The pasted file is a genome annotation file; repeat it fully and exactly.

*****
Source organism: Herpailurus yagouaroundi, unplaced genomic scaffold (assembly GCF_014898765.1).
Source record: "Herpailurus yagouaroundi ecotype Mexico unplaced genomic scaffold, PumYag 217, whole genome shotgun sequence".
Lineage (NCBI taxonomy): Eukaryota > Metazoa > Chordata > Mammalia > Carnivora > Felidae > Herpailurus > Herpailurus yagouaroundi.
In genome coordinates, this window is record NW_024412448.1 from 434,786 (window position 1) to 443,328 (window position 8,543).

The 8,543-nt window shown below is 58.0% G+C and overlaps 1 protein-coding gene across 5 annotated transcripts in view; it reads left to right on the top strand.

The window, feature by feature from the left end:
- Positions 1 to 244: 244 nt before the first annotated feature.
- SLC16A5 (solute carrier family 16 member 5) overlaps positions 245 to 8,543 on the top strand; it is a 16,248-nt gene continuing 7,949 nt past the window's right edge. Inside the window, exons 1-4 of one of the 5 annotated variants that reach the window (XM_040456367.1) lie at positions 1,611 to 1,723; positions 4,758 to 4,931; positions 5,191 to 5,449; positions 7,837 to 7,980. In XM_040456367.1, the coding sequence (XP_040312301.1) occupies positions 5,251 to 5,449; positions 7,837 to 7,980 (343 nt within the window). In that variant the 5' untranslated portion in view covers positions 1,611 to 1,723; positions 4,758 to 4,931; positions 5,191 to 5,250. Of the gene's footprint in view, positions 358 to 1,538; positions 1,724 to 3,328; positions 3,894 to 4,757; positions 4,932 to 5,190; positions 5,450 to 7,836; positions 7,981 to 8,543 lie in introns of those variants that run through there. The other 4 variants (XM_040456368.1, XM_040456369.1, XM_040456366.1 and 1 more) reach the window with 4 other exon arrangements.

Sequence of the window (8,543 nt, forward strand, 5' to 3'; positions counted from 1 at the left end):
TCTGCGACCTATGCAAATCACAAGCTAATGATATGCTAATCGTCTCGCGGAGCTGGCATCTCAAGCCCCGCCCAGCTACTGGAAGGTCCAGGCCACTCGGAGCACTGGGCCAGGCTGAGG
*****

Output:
Source organism: Herpailurus yagouaroundi, unplaced genomic scaffold (assembly GCF_014898765.1).
Source record: "Herpailurus yagouaroundi ecotype Mexico unplaced genomic scaffold, PumYag 217, whole genome shotgun sequence".
Lineage (NCBI taxonomy): Eukaryota > Metazoa > Chordata > Mammalia > Carnivora > Felidae > Herpailurus > Herpailurus yagouaroundi.
In genome coordinates, this window is record NW_024412448.1 from 434,786 (window position 1) to 443,328 (window position 8,543).

The 8,543-nt window shown below is 58.0% G+C and overlaps 1 protein-coding gene across 5 annotated transcripts in view; it reads left to right on the top strand.

The window, feature by feature from the left end:
- Positions 1 to 244: 244 nt before the first annotated feature.
- SLC16A5 (solute carrier family 16 member 5) overlaps positions 245 to 8,543 on the top strand; it is a 16,248-nt gene continuing 7,949 nt past the window's right edge. Inside the window, exons 1-4 of one of the 5 annotated variants that reach the window (XM_040456367.1) lie at positions 1,611 to 1,723; positions 4,758 to 4,931; positions 5,191 to 5,449; positions 7,837 to 7,980. In XM_040456367.1, the coding sequence (XP_040312301.1) occupies positions 5,251 to 5,449; positions 7,837 to 7,980 (343 nt within the window). In that variant the 5' untranslated portion in view covers positions 1,611 to 1,723; positions 4,758 to 4,931; positions 5,191 to 5,250. Of the gene's footprint in view, positions 358 to 1,538; positions 1,724 to 3,328; positions 3,894 to 4,757; positions 4,932 to 5,190; positions 5,450 to 7,836; positions 7,981 to 8,543 lie in introns of those variants that run through there. The other 4 variants (XM_040456368.1, XM_040456369.1, XM_040456366.1 and 1 more) reach the window with 4 other exon arrangements.

Sequence of the window (8,543 nt, forward strand, 5' to 3'; positions counted from 1 at the left end):
TCTGCGACCTATGCAAATCACAAGCTAATGATATGCTAATCGTCTCGCGGAGCTGGCATCTCAAGCCCCGCCCAGCTACTGGAAGGTCCAGGCCACTCGGAGCACTGGGCCAGGCTGAGG